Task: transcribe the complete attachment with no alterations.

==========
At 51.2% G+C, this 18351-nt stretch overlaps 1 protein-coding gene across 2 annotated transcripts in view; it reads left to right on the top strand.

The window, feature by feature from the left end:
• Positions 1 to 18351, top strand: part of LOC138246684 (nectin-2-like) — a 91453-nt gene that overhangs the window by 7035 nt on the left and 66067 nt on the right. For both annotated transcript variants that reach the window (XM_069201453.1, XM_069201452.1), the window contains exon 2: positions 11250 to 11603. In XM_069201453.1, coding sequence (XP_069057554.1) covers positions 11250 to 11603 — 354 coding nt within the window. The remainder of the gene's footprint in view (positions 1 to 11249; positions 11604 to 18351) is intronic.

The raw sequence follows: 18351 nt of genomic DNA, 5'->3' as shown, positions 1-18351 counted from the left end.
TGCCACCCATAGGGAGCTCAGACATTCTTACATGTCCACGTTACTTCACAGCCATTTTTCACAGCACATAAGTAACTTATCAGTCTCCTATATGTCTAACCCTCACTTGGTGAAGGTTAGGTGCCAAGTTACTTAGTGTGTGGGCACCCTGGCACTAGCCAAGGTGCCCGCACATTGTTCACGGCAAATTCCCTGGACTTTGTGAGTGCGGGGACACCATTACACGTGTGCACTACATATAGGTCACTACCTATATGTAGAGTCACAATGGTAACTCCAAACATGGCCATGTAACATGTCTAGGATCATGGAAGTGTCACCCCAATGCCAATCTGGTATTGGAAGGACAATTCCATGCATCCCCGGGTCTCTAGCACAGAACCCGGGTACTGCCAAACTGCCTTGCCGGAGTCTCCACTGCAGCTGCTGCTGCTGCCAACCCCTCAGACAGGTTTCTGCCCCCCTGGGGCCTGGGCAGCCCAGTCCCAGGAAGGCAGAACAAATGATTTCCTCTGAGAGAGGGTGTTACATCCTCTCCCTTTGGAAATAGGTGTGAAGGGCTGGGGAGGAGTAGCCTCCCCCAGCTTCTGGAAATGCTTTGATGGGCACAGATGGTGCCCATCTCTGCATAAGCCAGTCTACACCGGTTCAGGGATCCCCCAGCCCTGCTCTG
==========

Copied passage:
At 51.2% G+C, this 18351-nt stretch overlaps 1 protein-coding gene across 2 annotated transcripts in view; it reads left to right on the top strand.

The window, feature by feature from the left end:
• Positions 1 to 18351, top strand: part of LOC138246684 (nectin-2-like) — a 91453-nt gene that overhangs the window by 7035 nt on the left and 66067 nt on the right. For both annotated transcript variants that reach the window (XM_069201453.1, XM_069201452.1), the window contains exon 2: positions 11250 to 11603. In XM_069201453.1, coding sequence (XP_069057554.1) covers positions 11250 to 11603 — 354 coding nt within the window. The remainder of the gene's footprint in view (positions 1 to 11249; positions 11604 to 18351) is intronic.

The raw sequence follows: 18351 nt of genomic DNA, 5'->3' as shown, positions 1-18351 counted from the left end.
TGCCACCCATAGGGAGCTCAGACATTCTTACATGTCCACGTTACTTCACAGCCATTTTTCACAGCACATAAGTAACTTATCAGTCTCCTATATGTCTAACCCTCACTTGGTGAAGGTTAGGTGCCAAGTTACTTAGTGTGTGGGCACCCTGGCACTAGCCAAGGTGCCCGCACATTGTTCACGGCAAATTCCCTGGACTTTGTGAGTGCGGGGACACCATTACACGTGTGCACTACATATAGGTCACTACCTATATGTAGAGTCACAATGGTAACTCCAAACATGGCCATGTAACATGTCTAGGATCATGGAAGTGTCACCCCAATGCCAATCTGGTATTGGAAGGACAATTCCATGCATCCCCGGGTCTCTAGCACAGAACCCGGGTACTGCCAAACTGCCTTGCCGGAGTCTCCACTGCAGCTGCTGCTGCTGCCAACCCCTCAGACAGGTTTCTGCCCCCCTGGGGCCTGGGCAGCCCAGTCCCAGGAAGGCAGAACAAATGATTTCCTCTGAGAGAGGGTGTTACATCCTCTCCCTTTGGAAATAGGTGTGAAGGGCTGGGGAGGAGTAGCCTCCCCCAGCTTCTGGAAATGCTTTGATGGGCACAGATGGTGCCCATCTCTGCATAAGCCAGTCTACACCGGTTCAGGGATCCCCCAGCCCTGCTCTG